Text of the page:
Wine trading platforms are on the rise as the industry begins to acknowledge the benefits of electronic tracking and blockchain’s secure guarantee of provenance.
Wineries adapting to using blockchain for increased transparency of the product are not new within the industry. There are several wineries and retail sites now using the new tech, some including Bitcoin for wine purchases.
With fine wine, provenance is vital; it is the factor which develops trust between growers and traders. The history of a bottle or a particular vintage is key to its success and can make or break a grower if the wine doesn’t match its supposed provenance. Clearly, the very nature of blockchain and what it can offer in terms of product transparency and guaranteeing the story behind it from grape to table, has not gone unnoticed by the industry which survives to a great degree on trust.
Platforms such as the CWEX Exchange, backed by Swiss-based DotChain GMbh, are one of the many of such now appearing, adding a heightened level of guarantee to wine provenance. CWEX issues blockchain based ownership certificates with each bottle, consequently decreasing processing fees and resulting in buyers profiting from a huge 80% rise on their initial investment.
Prior to blockchain, after numerous cases of false provenance issues resulting in lawsuits and subsequent convictions of the perpetrators involving millions of dollars, companies such as Cavex and Wine Owners were launched in order to reinstate some level of trust back into the industry, although such companies were principally aimed at private investors. These companies managed to cut out third-party brokers, thereby helping eliminate the risk of fraud with peer-to-peer sales.
The most significant merchant emerging from the rise of this new way of conducting business was LiveTrade in 2009, offering its own version of a two-way platform for electronic wine trading. However, it is blockchain-based companies like CWEX that attract those who wish to have cryptocurrency holdings of real-world assets, as well as a guarantee that the wine that they purchase is the “real thing”. CWEX’s CEO argues the case:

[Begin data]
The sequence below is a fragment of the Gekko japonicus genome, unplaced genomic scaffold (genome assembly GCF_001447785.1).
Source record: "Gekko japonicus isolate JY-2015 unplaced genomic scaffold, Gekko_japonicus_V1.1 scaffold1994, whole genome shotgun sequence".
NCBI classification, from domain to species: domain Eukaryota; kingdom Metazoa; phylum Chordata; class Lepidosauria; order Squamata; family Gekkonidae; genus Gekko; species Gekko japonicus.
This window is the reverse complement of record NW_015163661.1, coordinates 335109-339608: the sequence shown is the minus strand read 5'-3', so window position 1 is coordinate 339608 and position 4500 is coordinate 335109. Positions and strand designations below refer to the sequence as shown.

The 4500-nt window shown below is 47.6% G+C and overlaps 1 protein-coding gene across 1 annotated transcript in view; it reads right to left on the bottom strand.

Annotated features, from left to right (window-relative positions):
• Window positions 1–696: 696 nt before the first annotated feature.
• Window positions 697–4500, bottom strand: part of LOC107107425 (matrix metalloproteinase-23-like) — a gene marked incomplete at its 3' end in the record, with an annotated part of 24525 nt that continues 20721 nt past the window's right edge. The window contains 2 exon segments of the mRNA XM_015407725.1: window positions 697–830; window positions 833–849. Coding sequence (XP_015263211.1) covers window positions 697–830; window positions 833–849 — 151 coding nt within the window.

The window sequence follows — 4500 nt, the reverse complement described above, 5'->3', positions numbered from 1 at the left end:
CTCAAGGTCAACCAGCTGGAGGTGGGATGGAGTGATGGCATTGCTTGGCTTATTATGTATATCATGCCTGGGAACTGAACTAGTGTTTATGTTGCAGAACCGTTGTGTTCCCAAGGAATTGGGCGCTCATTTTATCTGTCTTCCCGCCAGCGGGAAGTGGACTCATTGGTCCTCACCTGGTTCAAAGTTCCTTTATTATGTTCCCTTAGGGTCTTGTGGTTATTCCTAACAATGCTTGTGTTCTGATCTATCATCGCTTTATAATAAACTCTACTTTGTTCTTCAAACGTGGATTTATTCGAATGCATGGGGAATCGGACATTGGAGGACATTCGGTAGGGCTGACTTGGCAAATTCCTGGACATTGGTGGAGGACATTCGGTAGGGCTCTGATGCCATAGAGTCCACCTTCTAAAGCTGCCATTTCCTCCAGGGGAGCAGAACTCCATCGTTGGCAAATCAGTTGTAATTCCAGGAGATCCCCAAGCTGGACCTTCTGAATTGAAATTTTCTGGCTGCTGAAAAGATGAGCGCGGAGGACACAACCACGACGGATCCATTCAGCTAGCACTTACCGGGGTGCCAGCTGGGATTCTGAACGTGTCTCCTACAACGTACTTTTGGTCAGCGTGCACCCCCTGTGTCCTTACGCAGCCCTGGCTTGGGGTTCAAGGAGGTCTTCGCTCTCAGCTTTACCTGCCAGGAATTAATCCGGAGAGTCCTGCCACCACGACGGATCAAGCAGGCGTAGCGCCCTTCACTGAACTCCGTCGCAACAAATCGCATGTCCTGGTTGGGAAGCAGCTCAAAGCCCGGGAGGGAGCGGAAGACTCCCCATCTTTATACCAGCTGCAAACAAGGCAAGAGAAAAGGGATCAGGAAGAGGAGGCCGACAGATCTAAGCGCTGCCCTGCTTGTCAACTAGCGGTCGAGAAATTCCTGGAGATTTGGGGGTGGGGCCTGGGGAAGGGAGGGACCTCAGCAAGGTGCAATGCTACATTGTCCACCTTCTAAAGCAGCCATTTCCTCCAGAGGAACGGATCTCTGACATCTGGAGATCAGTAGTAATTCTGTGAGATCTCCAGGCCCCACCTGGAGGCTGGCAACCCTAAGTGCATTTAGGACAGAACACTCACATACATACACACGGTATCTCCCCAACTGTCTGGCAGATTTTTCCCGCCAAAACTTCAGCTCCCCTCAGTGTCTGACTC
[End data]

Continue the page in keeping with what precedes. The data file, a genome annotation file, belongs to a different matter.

“Blockchain technology has the potential to disrupt and revolutionize all Industries. CWEX is taking a small step in the right direction to offer more flexibility and possibilities to cryptocurrency owners.”
Selling wine on the blockchain doesn’t have to be a huge enterprise, as Mike Barrow of Costaflores Organic Vineyard in Lujan de Cuyo, Argentina, discovered. This year he sold 16,448 bottles at USD 4.74 per bottle after tax. It is visible on the published accounting ledger, using blockchain technology so that consumers can track the vintage from grape to bottle. Costaflores now has its own cryptocurrency token, which now trades on the open exchange. As Barrow says:
“Creating a wine-backed crypto asset is not about driving the price up to absurd levels… It’s about qualifying value and honesty in wine.”
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